Deficit Framing Run-Amok: Even Excessively Tight Fiscal Policy Is About Big Deficits

Tokyo, JAPAN: French Foreign Trade Minister Christine Lagarde smiles upon her arrival at a business forum in Tokyo, 29 November 2006.Lagarde is here to ask Japanese companies to invest in France.

Photo by YOSHIKAZU TSUNO/AFP/Getty Images

It’s sort of amazing the extent to which these days everything gets framed as a problem of excessive budget deficits. Right now, for example, there’s a lot of worry that the 2013 budget deficit in the United States is going to be much too low but even that gets framed as somehow being a symptom of big deficits:

Much of the discussion at the I.M.F. meeting focused on the risks that the United States, the world’s largest economy, might face if the Obama administration and Congress cannot agree on deficit reduction measures, setting off legally mandated tax increases and federal spending cuts early next year. Hitting that “fiscal cliff” would reduce growth and eliminate jobs at a time when the anemic American economy is still struggling to recover from the 2008 crisis.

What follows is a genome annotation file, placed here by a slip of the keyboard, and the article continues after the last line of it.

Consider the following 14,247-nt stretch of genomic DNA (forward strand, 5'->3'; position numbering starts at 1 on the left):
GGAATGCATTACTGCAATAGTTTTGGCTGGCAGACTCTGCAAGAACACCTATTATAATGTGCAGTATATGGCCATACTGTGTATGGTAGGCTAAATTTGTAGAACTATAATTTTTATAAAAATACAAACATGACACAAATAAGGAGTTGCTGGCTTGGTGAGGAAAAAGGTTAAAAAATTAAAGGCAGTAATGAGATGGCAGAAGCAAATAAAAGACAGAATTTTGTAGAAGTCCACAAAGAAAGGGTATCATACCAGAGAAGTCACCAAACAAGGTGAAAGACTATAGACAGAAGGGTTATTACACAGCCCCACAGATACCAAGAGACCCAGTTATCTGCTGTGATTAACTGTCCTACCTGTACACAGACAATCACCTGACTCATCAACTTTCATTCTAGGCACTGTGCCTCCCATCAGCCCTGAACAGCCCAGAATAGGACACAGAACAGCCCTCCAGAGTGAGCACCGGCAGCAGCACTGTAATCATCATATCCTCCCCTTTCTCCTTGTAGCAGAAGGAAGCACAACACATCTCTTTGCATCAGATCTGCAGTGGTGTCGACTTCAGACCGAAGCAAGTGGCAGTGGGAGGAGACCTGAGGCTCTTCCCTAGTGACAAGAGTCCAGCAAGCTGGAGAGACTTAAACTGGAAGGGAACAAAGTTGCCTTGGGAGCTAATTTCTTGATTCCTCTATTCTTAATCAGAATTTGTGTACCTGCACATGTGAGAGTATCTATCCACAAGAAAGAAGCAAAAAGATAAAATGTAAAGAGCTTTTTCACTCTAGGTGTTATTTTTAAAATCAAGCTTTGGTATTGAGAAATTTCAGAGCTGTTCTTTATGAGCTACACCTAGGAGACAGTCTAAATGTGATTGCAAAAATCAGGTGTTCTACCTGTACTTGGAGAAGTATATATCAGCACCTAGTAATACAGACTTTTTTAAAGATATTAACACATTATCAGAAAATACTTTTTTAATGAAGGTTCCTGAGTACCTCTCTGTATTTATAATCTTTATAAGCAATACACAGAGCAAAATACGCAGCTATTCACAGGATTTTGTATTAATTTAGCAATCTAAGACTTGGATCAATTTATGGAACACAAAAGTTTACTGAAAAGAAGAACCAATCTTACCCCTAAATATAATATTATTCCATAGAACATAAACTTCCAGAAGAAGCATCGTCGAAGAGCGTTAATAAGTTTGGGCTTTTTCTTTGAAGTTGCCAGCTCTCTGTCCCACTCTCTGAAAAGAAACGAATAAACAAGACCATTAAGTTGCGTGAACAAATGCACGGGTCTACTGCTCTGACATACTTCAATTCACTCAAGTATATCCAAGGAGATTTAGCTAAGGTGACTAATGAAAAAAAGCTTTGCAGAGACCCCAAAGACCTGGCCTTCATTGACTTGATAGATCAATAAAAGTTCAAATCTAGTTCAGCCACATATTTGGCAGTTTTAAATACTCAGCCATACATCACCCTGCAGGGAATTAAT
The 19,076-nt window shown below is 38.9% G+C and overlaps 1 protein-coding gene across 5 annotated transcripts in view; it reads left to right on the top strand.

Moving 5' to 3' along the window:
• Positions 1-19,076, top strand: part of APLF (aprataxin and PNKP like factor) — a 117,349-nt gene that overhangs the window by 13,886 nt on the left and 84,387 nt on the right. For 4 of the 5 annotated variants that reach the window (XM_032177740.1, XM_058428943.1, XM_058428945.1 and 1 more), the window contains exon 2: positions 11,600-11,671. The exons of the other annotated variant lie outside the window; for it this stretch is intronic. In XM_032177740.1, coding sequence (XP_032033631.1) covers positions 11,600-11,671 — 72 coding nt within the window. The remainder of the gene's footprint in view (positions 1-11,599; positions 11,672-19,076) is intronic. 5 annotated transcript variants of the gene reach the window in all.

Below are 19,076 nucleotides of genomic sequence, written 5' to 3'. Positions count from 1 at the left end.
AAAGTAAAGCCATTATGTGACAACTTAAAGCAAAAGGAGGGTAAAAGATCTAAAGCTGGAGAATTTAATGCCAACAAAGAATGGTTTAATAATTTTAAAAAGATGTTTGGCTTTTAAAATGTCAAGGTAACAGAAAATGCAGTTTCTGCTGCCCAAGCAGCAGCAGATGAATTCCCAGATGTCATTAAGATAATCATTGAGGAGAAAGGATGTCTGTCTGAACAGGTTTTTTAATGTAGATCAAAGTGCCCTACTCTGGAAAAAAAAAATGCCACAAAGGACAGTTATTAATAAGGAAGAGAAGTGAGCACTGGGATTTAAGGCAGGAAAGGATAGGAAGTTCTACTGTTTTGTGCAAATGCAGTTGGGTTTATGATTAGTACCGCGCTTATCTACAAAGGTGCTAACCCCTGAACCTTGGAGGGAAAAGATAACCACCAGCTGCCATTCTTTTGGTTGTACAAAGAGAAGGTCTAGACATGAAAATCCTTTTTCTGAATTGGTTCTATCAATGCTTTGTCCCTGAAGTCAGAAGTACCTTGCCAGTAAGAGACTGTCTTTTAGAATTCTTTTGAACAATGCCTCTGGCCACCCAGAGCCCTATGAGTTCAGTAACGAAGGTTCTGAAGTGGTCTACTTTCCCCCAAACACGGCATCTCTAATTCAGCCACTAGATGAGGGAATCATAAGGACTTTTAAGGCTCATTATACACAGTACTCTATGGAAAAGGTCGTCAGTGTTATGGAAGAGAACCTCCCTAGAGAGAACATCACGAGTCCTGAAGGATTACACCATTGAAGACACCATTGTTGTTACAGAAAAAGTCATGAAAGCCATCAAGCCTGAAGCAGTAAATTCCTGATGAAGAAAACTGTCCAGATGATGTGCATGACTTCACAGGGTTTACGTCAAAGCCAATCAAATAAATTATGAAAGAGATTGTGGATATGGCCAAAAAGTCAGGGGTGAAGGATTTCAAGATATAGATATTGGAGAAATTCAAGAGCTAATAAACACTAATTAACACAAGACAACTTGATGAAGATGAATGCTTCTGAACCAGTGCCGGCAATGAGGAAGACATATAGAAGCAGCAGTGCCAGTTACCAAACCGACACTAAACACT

The scale of America’s fiscal problems was underscored just hours before the meeting in Tokyo, when the Obama administration announced that the budget deficit this year would reach $1.1 trillion, exceeding $1 trillion for a fourth straight year. While that is down from last year, United States deficits had never topped half a trillion dollars before the 2008 financial crisis.

This is incredibly confused framing. The “fiscal cliff” consists of the expiration of tax cuts and reductions in federal government spending. It’s thought to be economically harmful because low budget deficits are a problem for a depressed economy. Avoiding this problem consists of making next year’s deficit bigger than it’s currently projected to be. Some procedural hijinks have caused this short-term fiscal tightening to be linked to the idea of long-term deficit reduction, but Congress doesn’t need to to “agree on deficit reduction measures” to halt those spending cuts or tax increases. What they need to do is pass a bill to delay delay spending cuts and tax increases.

The controversy over the long-term deficit is completely irrelevant to this issue except insofar as anti-deficit fanaticism helped create the fiscal cliff dilemma in the first place. But the solution is simple—just call it off! Stop worrying about the long-term deficit!